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featured-writer-seal1Psychology and the Near-Death Experience: Searching for God Author Roy L. Hill

Roy Hill Book_Near-death experiences tantalize the public’s interest in what lies beyond the final human breath. Answers have been streaming by the thousands during the last few decades from people who have had them. However, grand designs can only be splendidly revealed by connecting thousands of NDE accounts like a jigsaw puzzle. In his groundbreaking book, “Psychology and the Near-Death Experience,” Roy L. Hill roughly sketches God’s canvas by integrating hundreds of NDE testimonies within the context of human psychology. As an inquisitive psychologist with strong spiritual roots, Roy’s book uniquely mixes academic curiosity with a deep reverence for the sacred. The reader can expect exposure to profound spiritual insights throughout the book. Systems of meaning will be challenged, new purpose will be defined, and the nature of self will be primed for discovery. In this manner, “Psychology and the Near-Death Experience” may aid the spiritual explorer in their search for God.

Roy L. Hill obtained his bachelor’s degree in psychology at the University of Arizona and his doctorate degree in clinical psychology at Nova Southeastern University. He has worked as a psychologist in corrections, both as a clinician and supervisor, for over 19 years. Following several life changing experiences, Roy delved into the topic of Near Death Experiences. A book followed his immersion, Psychology and the Near Death Experience: Searching For God, published by White Crow Books. As his mission and passion, Roy looks forward to writing more on various near death experience subjects. Roy lives in Colorado with his wife and son.


I have worked as a clinical psychologist for twenty years in several prisons.  One day, about twelve years ago, I learned that an inmate’s sister had died as a result of an automobile accident.  I placed the on suicide watch after he endorsed voices telling him to kill himself.  On the second day, the inmate stated that his depression and suicidal ideation had disappeared.  The inmate stated that his deceased sister was freely talking to him.  Specifically, the sister informed him that she now existed in a better place and that he should not be grieving for her on suicide watch but living with purpose.  Normally, I would be cautious.  However, I also knew that auditory hallucinations, especially from depressed patients, are cryptic and negative.  I had yet to meet any psychotic person who experienced comforting or helpful voices.  I made the call to take the inmate off suicide watch on the condition that I would see him early the next morning.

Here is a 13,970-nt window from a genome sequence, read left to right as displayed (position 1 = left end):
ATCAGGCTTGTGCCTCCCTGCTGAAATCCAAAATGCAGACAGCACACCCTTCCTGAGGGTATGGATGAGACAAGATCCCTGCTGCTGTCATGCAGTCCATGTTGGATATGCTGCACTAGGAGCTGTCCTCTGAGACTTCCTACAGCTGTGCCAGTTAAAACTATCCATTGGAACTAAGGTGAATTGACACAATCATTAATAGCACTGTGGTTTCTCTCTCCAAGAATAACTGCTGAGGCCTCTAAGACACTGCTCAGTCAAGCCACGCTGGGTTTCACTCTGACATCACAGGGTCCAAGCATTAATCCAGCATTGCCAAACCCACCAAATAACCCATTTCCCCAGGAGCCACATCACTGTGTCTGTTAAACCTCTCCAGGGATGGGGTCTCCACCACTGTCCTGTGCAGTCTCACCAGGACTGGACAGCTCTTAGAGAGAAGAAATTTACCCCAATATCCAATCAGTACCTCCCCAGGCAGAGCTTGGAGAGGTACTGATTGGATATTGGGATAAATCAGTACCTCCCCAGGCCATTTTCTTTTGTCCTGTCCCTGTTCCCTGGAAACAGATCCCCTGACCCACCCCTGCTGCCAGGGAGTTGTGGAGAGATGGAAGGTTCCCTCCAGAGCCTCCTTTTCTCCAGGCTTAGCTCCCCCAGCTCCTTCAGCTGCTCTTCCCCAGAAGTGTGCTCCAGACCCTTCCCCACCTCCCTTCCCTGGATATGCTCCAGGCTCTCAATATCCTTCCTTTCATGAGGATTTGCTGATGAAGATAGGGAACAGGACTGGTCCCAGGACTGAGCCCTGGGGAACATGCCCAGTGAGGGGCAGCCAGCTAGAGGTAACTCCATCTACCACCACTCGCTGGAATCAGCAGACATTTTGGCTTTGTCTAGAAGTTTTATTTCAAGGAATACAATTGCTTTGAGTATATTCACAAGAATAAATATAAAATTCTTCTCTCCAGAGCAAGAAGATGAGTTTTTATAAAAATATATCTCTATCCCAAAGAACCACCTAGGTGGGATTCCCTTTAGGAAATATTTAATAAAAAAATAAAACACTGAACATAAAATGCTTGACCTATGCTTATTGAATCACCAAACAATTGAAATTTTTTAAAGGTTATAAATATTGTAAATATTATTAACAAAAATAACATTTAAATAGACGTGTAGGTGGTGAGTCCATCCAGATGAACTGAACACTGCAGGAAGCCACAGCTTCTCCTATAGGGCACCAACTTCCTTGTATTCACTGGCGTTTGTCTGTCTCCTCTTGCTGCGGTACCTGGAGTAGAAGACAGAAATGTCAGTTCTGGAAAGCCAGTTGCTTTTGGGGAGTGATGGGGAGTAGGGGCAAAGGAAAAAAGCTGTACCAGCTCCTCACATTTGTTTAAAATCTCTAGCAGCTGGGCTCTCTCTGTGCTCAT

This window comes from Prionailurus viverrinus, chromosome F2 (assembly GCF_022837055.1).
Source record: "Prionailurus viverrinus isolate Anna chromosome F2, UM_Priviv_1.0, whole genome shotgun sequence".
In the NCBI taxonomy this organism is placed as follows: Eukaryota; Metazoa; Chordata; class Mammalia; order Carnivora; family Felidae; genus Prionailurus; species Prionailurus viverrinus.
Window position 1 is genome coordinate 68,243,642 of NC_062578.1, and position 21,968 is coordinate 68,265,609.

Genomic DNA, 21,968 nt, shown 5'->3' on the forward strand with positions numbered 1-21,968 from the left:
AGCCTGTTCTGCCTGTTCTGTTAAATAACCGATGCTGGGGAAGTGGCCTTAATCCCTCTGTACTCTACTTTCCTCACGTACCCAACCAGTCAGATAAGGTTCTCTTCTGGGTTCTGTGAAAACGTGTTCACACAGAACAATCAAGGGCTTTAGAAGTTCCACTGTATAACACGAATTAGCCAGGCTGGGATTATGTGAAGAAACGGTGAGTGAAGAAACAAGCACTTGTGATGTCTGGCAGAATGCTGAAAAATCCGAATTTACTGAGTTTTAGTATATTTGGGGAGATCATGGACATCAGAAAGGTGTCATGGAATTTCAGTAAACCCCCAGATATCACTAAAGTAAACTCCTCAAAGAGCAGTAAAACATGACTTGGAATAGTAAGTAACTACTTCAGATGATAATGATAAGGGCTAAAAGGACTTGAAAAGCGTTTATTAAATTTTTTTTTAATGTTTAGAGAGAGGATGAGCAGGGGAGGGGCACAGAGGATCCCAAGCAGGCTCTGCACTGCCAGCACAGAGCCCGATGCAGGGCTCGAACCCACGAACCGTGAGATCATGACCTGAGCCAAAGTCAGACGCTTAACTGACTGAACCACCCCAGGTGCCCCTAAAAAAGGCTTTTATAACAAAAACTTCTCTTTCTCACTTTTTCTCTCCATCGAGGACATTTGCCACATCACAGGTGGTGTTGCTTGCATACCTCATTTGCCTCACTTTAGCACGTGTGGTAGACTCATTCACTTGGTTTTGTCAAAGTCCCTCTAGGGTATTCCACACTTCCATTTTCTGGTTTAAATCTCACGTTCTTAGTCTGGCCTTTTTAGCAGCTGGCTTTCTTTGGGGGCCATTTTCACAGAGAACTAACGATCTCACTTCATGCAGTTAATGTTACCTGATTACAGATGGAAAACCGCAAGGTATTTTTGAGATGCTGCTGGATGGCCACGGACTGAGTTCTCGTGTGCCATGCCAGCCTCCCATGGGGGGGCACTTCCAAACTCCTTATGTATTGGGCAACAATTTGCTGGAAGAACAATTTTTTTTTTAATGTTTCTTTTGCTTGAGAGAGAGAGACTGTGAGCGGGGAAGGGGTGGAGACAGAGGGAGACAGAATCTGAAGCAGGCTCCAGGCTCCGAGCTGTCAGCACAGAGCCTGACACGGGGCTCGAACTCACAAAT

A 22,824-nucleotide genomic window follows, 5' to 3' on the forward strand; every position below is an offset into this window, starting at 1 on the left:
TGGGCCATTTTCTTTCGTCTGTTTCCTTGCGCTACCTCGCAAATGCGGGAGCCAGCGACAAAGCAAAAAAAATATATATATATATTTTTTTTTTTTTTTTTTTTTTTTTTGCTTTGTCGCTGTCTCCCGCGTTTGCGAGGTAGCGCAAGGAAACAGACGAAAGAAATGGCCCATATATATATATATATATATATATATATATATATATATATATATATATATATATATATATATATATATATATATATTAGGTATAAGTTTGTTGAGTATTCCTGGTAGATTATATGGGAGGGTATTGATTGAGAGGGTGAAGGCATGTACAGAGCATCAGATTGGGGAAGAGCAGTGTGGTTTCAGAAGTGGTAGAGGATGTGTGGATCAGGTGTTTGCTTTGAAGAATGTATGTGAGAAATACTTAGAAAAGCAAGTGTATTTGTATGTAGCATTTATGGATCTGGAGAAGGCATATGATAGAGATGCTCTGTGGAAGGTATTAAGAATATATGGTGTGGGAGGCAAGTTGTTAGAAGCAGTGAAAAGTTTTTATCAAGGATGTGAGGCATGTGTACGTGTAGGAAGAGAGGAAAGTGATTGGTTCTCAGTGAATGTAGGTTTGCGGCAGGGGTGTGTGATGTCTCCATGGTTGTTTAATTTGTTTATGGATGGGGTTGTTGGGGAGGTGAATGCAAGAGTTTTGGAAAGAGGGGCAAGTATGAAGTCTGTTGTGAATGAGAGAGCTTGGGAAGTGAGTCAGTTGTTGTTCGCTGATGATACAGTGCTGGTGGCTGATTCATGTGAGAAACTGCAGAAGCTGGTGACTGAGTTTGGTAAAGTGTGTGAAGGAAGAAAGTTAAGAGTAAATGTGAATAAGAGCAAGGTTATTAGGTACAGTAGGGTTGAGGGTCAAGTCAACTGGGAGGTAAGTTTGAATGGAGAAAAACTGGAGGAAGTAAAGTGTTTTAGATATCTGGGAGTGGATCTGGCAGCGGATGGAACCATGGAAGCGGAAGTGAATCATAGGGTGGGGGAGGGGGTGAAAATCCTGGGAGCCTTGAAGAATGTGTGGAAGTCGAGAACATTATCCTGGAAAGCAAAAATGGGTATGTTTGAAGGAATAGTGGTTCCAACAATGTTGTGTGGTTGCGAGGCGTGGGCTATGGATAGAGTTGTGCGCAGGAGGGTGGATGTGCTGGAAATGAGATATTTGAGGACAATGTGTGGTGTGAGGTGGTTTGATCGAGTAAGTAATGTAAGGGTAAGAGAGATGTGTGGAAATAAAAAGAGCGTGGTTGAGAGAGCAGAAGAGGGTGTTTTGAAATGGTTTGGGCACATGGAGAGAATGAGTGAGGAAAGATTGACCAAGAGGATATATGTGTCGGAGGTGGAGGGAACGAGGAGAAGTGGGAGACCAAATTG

The next morning, I asked the inmate if his deceased sister was still talking to him.  He answered, “Yes.  She is telling me that you do not believe me.  And so that you shall believe, she has a message for you.”

With some trepidation, I gingerly asked, “What is her message?”

He answered, “Quarter, the coin.”

The inmate left.   About fifteen minutes later another inmate came to see me on a scheduled appointment.   Ranting about the hypocrisy of the United States government, he offered this challenge, “Do you know what is written on a quarter?!”

I immediately answered without thinking, “In God We Trust”.

The inmate pointed a finger at me and said with authority, “That’s right!”

I immediately felt blood rush down from my head.  The temporal occurrence of the “quarter” revelation could not be a coincidence – no one had asked me that question before.  The next day I talked to the first inmate and asked him whether his sister revealed more information.  He said, “Yes.  She said that your wife is pregnant, you will have a son, and he will be born on Christmas day.”   Indeed, the first points I knew were true.   But would my son be born on Christmas day?  Christmas day came and went without a birth; my son was born on January 7th.  For the next eleven years I was troubled at this inconsistency.   Then it came to me that my faith was being tested.   So, on a leap of faith, I decided to have enough faith to Google Christmas and January 7th.

Amazingly, a number of “hits” came up on the search engine.   It turns out that much of Christendom today uses the old Roman Julian calendar.   That wasn’t always so.   There was a time when the Christendom used the Gregorian calendar, otherwise known as the Christian calendar.   In fact, over a half billion Orthodox members still celebrate Christmas on January 7th to this very day.   From that point forward, I realized that there was a spiritual reality far beyond my Baptist upbringing.   In response, I began to voraciously study near death experiences.  Pieces began to fit together like pieces to a jigsaw puzzle.  This study culminated in my book, Psychology and the Near Death Experience.

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